How long do antibodies stay in the body after COVID-19?
Even nine months after infection with SARS-CoV-2, the level of the so-called antibody appears to be high. In addition, there are no significant differences between antibody level in symptomatic and asymptomatic infections, indicating that the strength of the immune response does not depend on symptoms and severity of infection.
For a new study, researchers from the University of Padua and Imperial College London scanned almost an entire Italian city (85 percent) for SARS-CoV-2 infection in February/March 2020. The participants were then tested again for antibodies to the virus in May and November 2020. .
Antibody levels still high nine months after infection with COVID-19
It has been shown that antibody levels remain elevated nine months after infection with SARS-CoV-2, regardless of whether it is asymptomatic or asymptomatic. The results of the study can be found in the Journal of the English Language »Nature Connections“Can be read.
The team found that 98.8 percent of people infected in February and March still had detectable levels of antibodies in November, and there was no difference between people who experienced symptoms of COVID-19 and those who did not.
Different results in different tests
Antibody levels were monitored using three assays called assays, that is, tests that detect different types of antibodies that react to different parts of the virus. According to the researchers, the results showed that although all types of antibodies showed a certain decrease between May and November, the rate of decrease varies depending on the examination.
Experts added that cases have been identified in which some people have elevated levels of antibodies, which indicates a possible return of infection with the virus and a boost to the immune system.
What does the strength of the immune response depend on?
The study author, Dr. Ilaria Durigati of Imperial College London.
Use caution in estimating infection levels
“Our study shows, however, that antibody levels vary greatly depending on the test used. This means that caution should be exercised when comparing infection level estimates in a population obtained in different parts of the world with different tests and at different times,” adds the expert .
The infection itself is not often observed
According to study author Professor Enrico Lavizzo of the University of Padua, the results showed that 3.5 percent of the population had been exposed to the virus. Not all of these people were aware of their exposure due to the high incidence of asymptomatic infection.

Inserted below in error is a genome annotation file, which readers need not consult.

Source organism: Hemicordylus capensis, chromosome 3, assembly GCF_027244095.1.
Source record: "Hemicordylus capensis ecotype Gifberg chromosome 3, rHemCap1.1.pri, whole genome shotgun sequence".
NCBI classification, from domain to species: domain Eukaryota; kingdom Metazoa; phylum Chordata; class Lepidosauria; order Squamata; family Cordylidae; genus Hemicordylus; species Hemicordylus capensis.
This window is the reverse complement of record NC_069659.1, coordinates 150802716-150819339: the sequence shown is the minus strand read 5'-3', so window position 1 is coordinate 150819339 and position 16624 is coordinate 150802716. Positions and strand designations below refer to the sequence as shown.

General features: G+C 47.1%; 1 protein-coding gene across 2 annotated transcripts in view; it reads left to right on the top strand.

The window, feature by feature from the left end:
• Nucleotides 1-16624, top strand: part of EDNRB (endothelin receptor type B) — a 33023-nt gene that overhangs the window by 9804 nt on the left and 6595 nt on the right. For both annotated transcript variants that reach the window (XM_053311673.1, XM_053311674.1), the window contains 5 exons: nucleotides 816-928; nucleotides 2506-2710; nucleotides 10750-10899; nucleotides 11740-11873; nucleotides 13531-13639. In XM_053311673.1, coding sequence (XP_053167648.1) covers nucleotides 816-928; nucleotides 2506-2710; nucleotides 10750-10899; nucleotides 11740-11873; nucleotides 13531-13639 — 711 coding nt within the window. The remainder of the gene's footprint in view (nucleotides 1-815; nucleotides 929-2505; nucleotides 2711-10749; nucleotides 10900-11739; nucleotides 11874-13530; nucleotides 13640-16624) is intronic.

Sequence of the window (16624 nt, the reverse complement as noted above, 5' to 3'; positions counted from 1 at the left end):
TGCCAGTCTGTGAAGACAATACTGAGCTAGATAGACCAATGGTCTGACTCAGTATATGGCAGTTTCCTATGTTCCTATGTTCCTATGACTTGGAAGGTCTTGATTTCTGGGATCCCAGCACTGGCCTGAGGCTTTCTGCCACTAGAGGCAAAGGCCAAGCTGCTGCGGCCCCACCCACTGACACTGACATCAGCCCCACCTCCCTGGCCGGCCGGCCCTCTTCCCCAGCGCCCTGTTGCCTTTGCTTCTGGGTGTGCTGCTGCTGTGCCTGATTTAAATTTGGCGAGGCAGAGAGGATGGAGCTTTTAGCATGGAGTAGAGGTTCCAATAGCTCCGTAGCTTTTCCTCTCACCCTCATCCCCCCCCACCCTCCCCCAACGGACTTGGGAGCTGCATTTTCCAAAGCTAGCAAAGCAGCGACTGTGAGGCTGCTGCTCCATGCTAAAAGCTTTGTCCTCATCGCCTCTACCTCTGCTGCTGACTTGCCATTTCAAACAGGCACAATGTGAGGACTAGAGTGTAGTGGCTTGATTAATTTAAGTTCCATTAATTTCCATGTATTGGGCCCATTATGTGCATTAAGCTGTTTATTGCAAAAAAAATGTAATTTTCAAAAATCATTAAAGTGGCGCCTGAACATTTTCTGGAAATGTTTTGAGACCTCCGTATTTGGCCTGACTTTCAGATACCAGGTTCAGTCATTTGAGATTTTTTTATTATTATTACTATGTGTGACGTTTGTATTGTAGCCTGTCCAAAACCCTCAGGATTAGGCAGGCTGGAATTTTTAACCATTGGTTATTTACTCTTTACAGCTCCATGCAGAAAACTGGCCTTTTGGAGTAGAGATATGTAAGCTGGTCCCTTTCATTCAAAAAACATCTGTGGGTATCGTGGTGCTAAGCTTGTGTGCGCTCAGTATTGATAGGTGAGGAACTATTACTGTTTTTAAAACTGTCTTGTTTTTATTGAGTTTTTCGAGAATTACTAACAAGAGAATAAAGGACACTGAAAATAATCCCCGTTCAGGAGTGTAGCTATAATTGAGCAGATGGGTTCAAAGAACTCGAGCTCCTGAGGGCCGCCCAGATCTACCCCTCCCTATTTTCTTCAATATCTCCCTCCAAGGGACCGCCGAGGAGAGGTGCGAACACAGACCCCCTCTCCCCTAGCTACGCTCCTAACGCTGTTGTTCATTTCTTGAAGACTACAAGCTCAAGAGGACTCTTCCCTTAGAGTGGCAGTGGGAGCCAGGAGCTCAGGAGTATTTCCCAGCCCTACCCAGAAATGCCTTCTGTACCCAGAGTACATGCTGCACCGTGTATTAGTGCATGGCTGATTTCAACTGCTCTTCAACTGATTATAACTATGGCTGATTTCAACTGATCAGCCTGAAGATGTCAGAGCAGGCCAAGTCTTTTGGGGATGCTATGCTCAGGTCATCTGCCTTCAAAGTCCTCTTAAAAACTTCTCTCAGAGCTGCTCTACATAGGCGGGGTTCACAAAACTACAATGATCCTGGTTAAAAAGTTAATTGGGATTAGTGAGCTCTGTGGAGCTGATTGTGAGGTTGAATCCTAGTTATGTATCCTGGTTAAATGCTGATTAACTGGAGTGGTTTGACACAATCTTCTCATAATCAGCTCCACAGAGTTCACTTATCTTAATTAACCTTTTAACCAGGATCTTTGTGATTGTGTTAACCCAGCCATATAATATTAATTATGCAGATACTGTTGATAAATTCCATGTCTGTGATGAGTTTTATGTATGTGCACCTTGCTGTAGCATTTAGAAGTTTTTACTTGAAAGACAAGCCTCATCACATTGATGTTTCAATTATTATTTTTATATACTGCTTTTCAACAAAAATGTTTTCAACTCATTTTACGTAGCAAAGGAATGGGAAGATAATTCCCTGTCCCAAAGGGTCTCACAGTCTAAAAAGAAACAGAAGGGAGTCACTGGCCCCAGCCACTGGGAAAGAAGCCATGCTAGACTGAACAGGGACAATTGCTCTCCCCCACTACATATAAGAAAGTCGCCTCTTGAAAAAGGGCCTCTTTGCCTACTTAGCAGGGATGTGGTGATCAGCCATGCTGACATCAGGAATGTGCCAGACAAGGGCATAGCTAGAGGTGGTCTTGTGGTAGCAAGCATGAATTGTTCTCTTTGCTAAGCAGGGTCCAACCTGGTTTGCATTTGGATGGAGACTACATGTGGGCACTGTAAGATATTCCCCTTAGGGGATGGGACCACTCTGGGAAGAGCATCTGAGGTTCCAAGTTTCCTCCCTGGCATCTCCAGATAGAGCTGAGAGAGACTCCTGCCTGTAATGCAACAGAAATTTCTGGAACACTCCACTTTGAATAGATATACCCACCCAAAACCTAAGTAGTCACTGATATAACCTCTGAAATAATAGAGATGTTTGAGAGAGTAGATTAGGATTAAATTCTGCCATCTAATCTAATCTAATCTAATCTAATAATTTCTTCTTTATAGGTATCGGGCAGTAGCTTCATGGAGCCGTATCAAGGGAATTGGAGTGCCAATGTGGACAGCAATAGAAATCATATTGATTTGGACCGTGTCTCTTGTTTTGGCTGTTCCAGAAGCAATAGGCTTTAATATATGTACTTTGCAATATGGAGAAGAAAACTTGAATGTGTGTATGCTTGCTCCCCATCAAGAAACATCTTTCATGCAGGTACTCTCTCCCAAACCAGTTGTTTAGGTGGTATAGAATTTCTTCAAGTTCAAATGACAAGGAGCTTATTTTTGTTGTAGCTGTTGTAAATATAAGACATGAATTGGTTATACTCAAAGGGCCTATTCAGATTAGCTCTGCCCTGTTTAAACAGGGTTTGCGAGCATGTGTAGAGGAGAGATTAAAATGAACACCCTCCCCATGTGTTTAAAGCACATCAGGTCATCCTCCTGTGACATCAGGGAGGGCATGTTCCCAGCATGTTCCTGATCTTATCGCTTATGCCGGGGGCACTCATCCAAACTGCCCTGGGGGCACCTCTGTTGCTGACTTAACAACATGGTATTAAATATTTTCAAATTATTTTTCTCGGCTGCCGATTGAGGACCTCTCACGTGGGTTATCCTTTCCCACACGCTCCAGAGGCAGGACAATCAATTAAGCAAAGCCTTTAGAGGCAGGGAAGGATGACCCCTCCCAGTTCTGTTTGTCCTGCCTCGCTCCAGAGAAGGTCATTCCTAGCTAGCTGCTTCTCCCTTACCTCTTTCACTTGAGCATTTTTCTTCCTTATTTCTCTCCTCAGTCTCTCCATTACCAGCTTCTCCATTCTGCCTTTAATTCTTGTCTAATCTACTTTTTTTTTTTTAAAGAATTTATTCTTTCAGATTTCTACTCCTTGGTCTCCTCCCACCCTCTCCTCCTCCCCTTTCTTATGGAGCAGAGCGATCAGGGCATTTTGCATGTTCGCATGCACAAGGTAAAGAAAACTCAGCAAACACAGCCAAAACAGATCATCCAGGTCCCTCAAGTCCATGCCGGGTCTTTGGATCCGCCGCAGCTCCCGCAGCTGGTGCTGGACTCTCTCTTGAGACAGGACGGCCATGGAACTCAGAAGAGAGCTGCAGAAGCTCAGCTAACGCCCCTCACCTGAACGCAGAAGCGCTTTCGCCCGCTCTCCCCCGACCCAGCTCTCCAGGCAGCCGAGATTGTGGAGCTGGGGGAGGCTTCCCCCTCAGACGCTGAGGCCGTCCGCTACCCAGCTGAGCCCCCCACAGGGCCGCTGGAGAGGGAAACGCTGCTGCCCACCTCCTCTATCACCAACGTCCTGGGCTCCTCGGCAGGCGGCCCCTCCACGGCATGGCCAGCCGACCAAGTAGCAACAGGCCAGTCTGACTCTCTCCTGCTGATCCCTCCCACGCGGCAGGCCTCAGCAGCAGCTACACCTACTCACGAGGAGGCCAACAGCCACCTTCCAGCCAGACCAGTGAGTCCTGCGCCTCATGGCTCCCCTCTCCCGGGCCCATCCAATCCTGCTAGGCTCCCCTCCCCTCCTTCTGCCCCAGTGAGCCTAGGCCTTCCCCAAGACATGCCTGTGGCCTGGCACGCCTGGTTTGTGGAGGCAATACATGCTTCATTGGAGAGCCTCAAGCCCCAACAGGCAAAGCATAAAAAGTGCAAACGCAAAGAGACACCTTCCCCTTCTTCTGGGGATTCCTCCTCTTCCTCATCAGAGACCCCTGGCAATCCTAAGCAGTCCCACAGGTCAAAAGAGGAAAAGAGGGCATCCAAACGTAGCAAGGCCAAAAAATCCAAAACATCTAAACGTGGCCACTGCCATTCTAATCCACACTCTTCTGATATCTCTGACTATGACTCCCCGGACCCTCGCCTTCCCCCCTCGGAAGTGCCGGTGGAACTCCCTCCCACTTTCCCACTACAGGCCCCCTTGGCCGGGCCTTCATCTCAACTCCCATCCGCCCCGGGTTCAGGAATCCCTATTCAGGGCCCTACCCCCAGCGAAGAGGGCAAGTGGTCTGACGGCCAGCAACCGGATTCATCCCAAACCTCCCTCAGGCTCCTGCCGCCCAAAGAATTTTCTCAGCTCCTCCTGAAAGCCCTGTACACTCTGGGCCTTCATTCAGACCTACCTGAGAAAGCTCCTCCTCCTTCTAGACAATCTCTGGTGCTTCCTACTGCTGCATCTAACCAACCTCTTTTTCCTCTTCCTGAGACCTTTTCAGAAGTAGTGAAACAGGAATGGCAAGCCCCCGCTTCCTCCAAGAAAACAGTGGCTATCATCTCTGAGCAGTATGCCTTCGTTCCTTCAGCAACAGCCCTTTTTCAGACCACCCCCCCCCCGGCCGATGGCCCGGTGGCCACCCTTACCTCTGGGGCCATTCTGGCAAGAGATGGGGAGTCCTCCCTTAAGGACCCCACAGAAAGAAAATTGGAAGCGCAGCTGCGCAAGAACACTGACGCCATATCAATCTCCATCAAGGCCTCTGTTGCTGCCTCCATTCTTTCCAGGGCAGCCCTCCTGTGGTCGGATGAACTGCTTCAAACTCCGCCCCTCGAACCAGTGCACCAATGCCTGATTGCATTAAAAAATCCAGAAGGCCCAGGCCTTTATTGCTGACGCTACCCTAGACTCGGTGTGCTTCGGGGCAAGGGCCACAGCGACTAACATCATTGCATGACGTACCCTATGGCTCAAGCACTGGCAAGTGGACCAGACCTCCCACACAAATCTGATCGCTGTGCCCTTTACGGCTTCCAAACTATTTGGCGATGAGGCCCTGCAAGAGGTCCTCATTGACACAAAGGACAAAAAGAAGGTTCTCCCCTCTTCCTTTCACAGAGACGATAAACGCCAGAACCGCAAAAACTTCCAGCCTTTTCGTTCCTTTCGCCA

“During the follow-up examination, which was conducted about nine months after the outbreak, we also found that the antibodies were less abundant, so we have to continue to monitor the persistence of the presence of antibodies over longer periods,” the specialist adds.
Infections in the family?
The team also looked at the infection status of other people in the household to measure the likelihood of transmission to an infected individual within the household. The research group’s modeling indicated that the risk of transmission from someone infected with SARS-CoV-2 to another person in the home was about one in four.
The team said that most cases of transmission (79 percent) were caused by 20 percent of those infected. This confirms the existence of significant differences in the number of secondary cases generated by infected persons, as the majority of those infected do not result in any other infections, and a minority of those infected cause a large number of infections.
Safety rules are also important after vaccination
The wide variation in the ways in which an infected person can infect other people in the population indicates that behavioral factors are critical to controlling the epidemic and that physical distancing, as well as limiting the number of contacts and continued wearing of masks is important to reduce infection risk. Transmission of the disease, even in highly vaccinated populations, the researchers explained.
Isolation and curfew were needed
The assessed data set enabled the team to distinguish between the effects of different control measures. According to the experts involved in the study, the results showed that manual contact tracing alone would not have been enough to disrupt the epidemic had it not been for the isolation of cases and a brief curfew.
The study also suggests that manual contact tracing — the search for positive individuals based on known and demonstrated contacts — could have had a limited impact on epidemic containment had it not been accompanied by mass screening, according to the research leader. Project by Professor Andrea Crisanti of the University of Padua in one press release.(Such as)
Author and source information
This text complies with the requirements of the specialized medical literature, clinical guidelines, and current studies and has been examined by clinicians.
- Laria Dorigatti, Enrico Lavezzo and Andrea Crisanti: dynamics of SARS-CoV-2 antibody and transmission from community-level serological testing in the Italian municipality of Vo’; In: Nature Communications (veröffentlicht 19.07.2021), Nature Connections
- Imperial College London: Antibodies to COVID-19 persist at least nine months after infection (veröffentlicht 19.07.2021), Imperial University of London
This article is for general guidance only and is not intended to be used for self-diagnosis or self-treatment. It cannot replace a visit to the doctor.